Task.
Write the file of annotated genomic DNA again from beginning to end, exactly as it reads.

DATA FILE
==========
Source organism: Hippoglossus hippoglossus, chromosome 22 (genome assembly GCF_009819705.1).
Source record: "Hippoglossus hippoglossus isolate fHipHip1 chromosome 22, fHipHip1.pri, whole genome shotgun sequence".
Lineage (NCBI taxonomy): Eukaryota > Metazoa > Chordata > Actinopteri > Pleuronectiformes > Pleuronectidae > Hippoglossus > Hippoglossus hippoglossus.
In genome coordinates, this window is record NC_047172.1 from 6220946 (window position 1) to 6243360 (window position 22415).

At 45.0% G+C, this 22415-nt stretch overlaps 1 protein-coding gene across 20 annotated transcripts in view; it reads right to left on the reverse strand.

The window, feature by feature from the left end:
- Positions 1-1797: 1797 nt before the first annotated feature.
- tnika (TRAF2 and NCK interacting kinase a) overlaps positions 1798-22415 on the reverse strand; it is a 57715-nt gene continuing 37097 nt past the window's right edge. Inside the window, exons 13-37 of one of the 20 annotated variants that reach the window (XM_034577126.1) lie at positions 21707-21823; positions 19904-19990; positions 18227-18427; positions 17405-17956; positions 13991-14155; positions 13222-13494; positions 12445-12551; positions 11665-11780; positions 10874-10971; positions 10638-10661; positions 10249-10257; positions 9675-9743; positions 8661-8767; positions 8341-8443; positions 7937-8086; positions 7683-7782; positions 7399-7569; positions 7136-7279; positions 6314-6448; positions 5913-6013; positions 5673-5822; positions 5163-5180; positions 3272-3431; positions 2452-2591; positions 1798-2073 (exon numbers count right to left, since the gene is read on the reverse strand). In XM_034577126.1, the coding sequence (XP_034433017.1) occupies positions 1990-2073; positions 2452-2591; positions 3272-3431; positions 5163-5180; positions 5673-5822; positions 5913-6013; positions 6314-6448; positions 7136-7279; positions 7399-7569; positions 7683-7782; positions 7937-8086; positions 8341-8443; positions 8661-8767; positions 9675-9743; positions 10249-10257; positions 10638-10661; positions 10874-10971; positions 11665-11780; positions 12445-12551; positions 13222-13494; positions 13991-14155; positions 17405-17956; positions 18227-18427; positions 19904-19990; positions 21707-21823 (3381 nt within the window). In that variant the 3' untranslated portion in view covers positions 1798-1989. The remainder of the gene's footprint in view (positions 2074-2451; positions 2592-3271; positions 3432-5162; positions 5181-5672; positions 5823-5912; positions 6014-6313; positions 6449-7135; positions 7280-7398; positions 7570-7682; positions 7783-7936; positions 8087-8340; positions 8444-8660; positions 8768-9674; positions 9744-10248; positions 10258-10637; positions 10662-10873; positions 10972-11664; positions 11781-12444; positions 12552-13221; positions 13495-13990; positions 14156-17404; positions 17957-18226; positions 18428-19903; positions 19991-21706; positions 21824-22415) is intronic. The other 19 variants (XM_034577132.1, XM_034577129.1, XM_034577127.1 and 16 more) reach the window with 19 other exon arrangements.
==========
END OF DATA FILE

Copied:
Source organism: Hippoglossus hippoglossus, chromosome 22 (genome assembly GCF_009819705.1).
Source record: "Hippoglossus hippoglossus isolate fHipHip1 chromosome 22, fHipHip1.pri, whole genome shotgun sequence".
Lineage (NCBI taxonomy): Eukaryota > Metazoa > Chordata > Actinopteri > Pleuronectiformes > Pleuronectidae > Hippoglossus > Hippoglossus hippoglossus.
In genome coordinates, this window is record NC_047172.1 from 6220946 (window position 1) to 6243360 (window position 22415).

At 45.0% G+C, this 22415-nt stretch overlaps 1 protein-coding gene across 20 annotated transcripts in view; it reads right to left on the reverse strand.

The window, feature by feature from the left end:
- Positions 1-1797: 1797 nt before the first annotated feature.
- tnika (TRAF2 and NCK interacting kinase a) overlaps positions 1798-22415 on the reverse strand; it is a 57715-nt gene continuing 37097 nt past the window's right edge. Inside the window, exons 13-37 of one of the 20 annotated variants that reach the window (XM_034577126.1) lie at positions 21707-21823; positions 19904-19990; positions 18227-18427; positions 17405-17956; positions 13991-14155; positions 13222-13494; positions 12445-12551; positions 11665-11780; positions 10874-10971; positions 10638-10661; positions 10249-10257; positions 9675-9743; positions 8661-8767; positions 8341-8443; positions 7937-8086; positions 7683-7782; positions 7399-7569; positions 7136-7279; positions 6314-6448; positions 5913-6013; positions 5673-5822; positions 5163-5180; positions 3272-3431; positions 2452-2591; positions 1798-2073 (exon numbers count right to left, since the gene is read on the reverse strand). In XM_034577126.1, the coding sequence (XP_034433017.1) occupies positions 1990-2073; positions 2452-2591; positions 3272-3431; positions 5163-5180; positions 5673-5822; positions 5913-6013; positions 6314-6448; positions 7136-7279; positions 7399-7569; positions 7683-7782; positions 7937-8086; positions 8341-8443; positions 8661-8767; positions 9675-9743; positions 10249-10257; positions 10638-10661; positions 10874-10971; positions 11665-11780; positions 12445-12551; positions 13222-13494; positions 13991-14155; positions 17405-17956; positions 18227-18427; positions 19904-19990; positions 21707-21823 (3381 nt within the window). In that variant the 3' untranslated portion in view covers positions 1798-1989. The remainder of the gene's footprint in view (positions 2074-2451; positions 2592-3271; positions 3432-5162; positions 5181-5672; positions 5823-5912; positions 6014-6313; positions 6449-7135; positions 7280-7398; positions 7570-7682; positions 7783-7936; positions 8087-8340; positions 8444-8660; positions 8768-9674; positions 9744-10248; positions 10258-10637; positions 10662-10873; positions 10972-11664; positions 11781-12444; positions 12552-13221; positions 13495-13990; positions 14156-17404; positions 17957-18226; positions 18428-19903; positions 19991-21706; positions 21824-22415) is intronic. The other 19 variants (XM_034577132.1, XM_034577129.1, XM_034577127.1 and 16 more) reach the window with 19 other exon arrangements.